Water leaking from your bathroom exhaust fan may be one of the first signs you get that you’re facing a bigger problem. You may notice that the leaking is even more pronounced when it rains or as the ice thaws in spring.
Your best bet is to get to the bottom of what is causing the problem and resolve it fast. If left unattended, leaks can be bad news. They can lead to wood damage, mold growth, and foul odors. This can attract vermin and pose other health and sanitation problems due to the poorer air quality.
Let’s take a look at some of the reasons why your bathroom exhaust fan may be leaking.
One of the primary reasons for a leak in your bathroom’s exhaust fan is a build-up of condensation in the ductwork. When the warm steam rises from your bathroom after a hot shower or bath, it meets the cooler air in your attic or outside as it exits, forming condensation.
If there’s also excess moisture in your ducts, then too much condensation can occur, and the water droplets come back through the exhaust fan. There are many reasons why water could be backing up in the ductwork. Some of these include poor insulation throughout your house, A/C pipes that sweat when they are in use and extra cold during summer, and rain entering through a leaking roof.
Solutions to too much condensation in your ductwork
Have a look at the dampers. There are two dampers on a bathroom exhaust fan – one in the fan housing and another venting to the outside. Dampers are flaps that open when warm air vents out of your bathroom while stopping cold air from the outside from coming in.
The flaps fit pretty loosely, so a foam ring seal is added to limit air from seeping in or out when the flap is closed. Check that the damper flaps are not always open and that there isn’t any damage to the seal. If the damper or seal is not working correctly, you should replace the flaps.
Check the position of the fan. Most times, the fan is located directly above the shower or bathtub. This seems logical because the hot air and steam have the shortest route to travel before being exhausted. However, this means the air is at its hottest as it enters the cold ventilation pipes, and condensation is more likely to occur. Moving the fan to another location in your bathroom, further away from the bath or shower, gives the air more time to cool.
If your fan is too weak, change it. Your bathroom fan may simply be too weak to suck the warm air out of your bathroom. If your bathroom is more than 100 square feet or has a roof height of more than 8 feet, or you and your family take lots of steamy showers and your fan doesn’t seem to be coping, you’ll need to get a more powerful fan.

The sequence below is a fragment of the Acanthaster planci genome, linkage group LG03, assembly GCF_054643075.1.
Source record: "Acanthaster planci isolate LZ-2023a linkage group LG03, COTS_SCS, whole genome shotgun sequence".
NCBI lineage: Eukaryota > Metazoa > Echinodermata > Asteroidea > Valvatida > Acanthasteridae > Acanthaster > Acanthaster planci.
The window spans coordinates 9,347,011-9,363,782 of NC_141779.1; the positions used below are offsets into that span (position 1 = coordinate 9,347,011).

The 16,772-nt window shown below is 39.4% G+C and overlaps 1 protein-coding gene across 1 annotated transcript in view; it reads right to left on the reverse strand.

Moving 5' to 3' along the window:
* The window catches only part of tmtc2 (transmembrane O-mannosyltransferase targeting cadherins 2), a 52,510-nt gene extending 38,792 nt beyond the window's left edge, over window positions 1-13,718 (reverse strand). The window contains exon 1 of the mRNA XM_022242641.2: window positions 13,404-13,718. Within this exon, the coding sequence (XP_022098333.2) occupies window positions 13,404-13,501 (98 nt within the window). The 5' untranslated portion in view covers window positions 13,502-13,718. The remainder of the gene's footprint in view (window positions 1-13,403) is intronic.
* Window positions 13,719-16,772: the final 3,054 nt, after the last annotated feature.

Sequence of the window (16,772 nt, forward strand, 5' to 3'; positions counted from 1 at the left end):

Run the fan for longer. Granted, the drone of a bathroom exhaust fan can be irritating. But it’s essential to let it run when you’re bathing or showering and keep it going for at least another 10-15 minutes to ensure that all the moist air is removed.
Water May Be Leaking In from the Roof
Heavy rainfall and melting snow can dump plenty of water on your roof, which can become the source of leaks coming into your house. Usually, your roof’s vapor barrier and house insulation should prevent water from dripping in.
Still, if it’s poorly installed or defective, pools of water can form and find their way into the ducts. When you see dripping from your bathroom vent, and you’re sure the dampers and fan aren’t the problem, a leak from the roof could be the culprit.
Solutions to a Leaky Roof
Check for any damage in the roofing material: Your roof should be checked from the exterior for any damage. You can do this yourself (be extra careful) or hire a professional to do the job. Shingles or metal are popular types of roofing materials. Each performs differently in terms of energy efficiency, durability, and ability to withstand harsh weather.
Generally, metal roofs perform better in regions that experience severe weather conditions, like heavy rain, snow, and ice. But, shingles are not as costly to install. When checking a metal roof, look for corrosion, rust, and holes from hailstones. Damage to a shingle roof is at times not immediately visible, so you may have to feel for soft spots on the roof’s surface area to figure out where the leak originates.
Check your insulation: An attic that is significantly colder than other spaces in your home creates the perfect conditions for condensation to form. Water leaking out of your bathroom fan may be a sign of insufficient insulation. It’s wise to have the roof and attic inspected to see if air leakages can be closed off with additional insulation layers.
Check for moisture problems elsewhere in your home. If water leaks into your house from your bathroom exhaust fan and from other areas in your house after it’s rained, then the problem is more general in nature.
A home that always feels humid, or has a persistent musty smell, is a clear indication to check insulation everywhere. A home dehumidifier is an excellent system for regulating the humidity level in your home, removing just enough excess moisture to achieve an ideal balance.
It could be alarming to see water dripping from your bathroom exhaust fan. But if you don’t see the issue in other areas, you don’t have too much to worry about.
If you’re skilled at DIY, you can find ways to reduce the condensation build-up that’s probably causing the leak. However, if the drips are happening throughout your home and you see signs of mold, it’s essential to seek out the assistance of a ductwork specialist.